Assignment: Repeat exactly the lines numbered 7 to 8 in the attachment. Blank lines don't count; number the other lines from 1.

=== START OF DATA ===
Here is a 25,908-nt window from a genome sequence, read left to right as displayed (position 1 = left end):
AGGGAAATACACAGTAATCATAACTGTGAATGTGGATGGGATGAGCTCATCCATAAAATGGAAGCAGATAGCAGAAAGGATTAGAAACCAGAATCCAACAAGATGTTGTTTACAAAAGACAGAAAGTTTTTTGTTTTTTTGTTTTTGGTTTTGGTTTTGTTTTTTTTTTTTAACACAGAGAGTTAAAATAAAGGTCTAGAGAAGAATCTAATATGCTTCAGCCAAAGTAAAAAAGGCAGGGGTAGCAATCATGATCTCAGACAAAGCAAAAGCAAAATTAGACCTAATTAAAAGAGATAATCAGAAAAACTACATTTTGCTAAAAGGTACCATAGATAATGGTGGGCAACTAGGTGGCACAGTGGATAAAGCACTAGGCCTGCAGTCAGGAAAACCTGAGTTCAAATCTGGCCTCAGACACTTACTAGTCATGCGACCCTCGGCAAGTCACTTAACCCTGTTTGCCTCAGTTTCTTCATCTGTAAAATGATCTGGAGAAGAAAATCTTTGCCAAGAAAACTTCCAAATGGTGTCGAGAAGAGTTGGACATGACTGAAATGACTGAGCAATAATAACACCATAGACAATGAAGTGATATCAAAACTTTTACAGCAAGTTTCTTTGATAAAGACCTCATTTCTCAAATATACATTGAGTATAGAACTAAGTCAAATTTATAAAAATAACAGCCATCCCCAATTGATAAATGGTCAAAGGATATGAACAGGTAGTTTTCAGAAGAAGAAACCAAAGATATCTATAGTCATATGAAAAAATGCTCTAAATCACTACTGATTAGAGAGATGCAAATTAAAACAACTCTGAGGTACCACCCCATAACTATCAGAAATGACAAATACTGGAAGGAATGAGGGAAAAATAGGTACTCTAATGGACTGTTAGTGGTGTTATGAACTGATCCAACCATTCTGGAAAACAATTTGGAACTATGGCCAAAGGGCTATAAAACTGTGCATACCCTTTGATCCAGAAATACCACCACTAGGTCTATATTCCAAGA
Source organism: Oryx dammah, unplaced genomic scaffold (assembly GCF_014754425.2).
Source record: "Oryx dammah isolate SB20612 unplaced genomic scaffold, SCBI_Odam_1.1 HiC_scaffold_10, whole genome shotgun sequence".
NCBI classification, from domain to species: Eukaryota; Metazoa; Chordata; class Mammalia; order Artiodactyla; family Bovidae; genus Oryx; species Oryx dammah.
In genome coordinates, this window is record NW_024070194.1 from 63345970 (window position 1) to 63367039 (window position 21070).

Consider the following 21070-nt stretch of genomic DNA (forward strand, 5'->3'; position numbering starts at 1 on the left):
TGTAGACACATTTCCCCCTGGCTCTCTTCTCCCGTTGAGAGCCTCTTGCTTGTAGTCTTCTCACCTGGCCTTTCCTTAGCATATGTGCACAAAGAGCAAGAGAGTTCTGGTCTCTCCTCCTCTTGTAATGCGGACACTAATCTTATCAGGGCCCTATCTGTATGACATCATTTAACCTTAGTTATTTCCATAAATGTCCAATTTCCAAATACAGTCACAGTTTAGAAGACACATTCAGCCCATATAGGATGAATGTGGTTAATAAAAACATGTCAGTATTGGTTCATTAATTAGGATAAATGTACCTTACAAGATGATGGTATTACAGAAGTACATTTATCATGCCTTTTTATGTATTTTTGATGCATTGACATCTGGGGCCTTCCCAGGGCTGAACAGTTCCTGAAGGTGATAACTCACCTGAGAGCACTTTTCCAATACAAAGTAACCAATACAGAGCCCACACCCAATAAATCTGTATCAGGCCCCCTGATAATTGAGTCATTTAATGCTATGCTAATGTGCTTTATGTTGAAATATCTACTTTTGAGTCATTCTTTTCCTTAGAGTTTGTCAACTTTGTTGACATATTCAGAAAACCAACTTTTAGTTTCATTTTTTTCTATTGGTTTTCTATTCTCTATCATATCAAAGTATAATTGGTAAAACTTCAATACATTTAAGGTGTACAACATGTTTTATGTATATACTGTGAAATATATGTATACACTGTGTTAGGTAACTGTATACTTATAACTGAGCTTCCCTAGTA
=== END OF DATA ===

Consider the following 21070-nt stretch of genomic DNA (forward strand, 5'->3'; position numbering starts at 1 on the left):
TGTAGACACATTTCCCCCTGGCTCTCTTCTCCCGTTGAGAGCCTCTTGCTTGTAGTCTTCTCACCTGGCCTTTCCTTAGCATATGTGCACAAAGAGCAAGAGAGTTCTGGTCTCTCCTCCTCTTGTAATGCGGACACTAATCTTATCAGGGCCCTATCTGTATGACATCATTTAACCTTAGTTATTTCCATAAATGTCCAATTTCCAAATACAGTCACAGTTTAGAAGACACATTCAGCCCATATAGGATGAATGTGGTTAATAAAAACATGTCAGTATTGGTTCATTAATTAGGATAAATGTACCTTACAAGATGATGGTATTACAGAAGTACATTTATCATGCCTTTTTATGTATTTTTGATGCATTGACATCTGGGGCCTTCCCAGGGCTGAACAGTTCCTGAAGGTGATAACTCACCTGAGAGCACTTTTCCAATACAAAGTAACCAATACAGAGCCCACACCCAATAAATCTGTATCAGGCCCCCTGATAATTGAGTCATTTAATGCTATGCTAATGTGCTTTATGTTGAAATATCTACTTTTGAGTCATTCTTTTCCTTAGAGTTTGTCAACTTTGTTGACATATTCAGAAAACCAACTTTTAGTTTCATTTTTTTCTATTGGTTTTCTATTCTCTATCATATCAAAGTATAATTGGTAAAACTTCAATACATTTAAGGTGTACAACATGTTTTATGTATATACTGTGAAATATATGTATACACTGTGTTAGGTAACTGTATACTTATAACTGAGCTTCCCTAGTA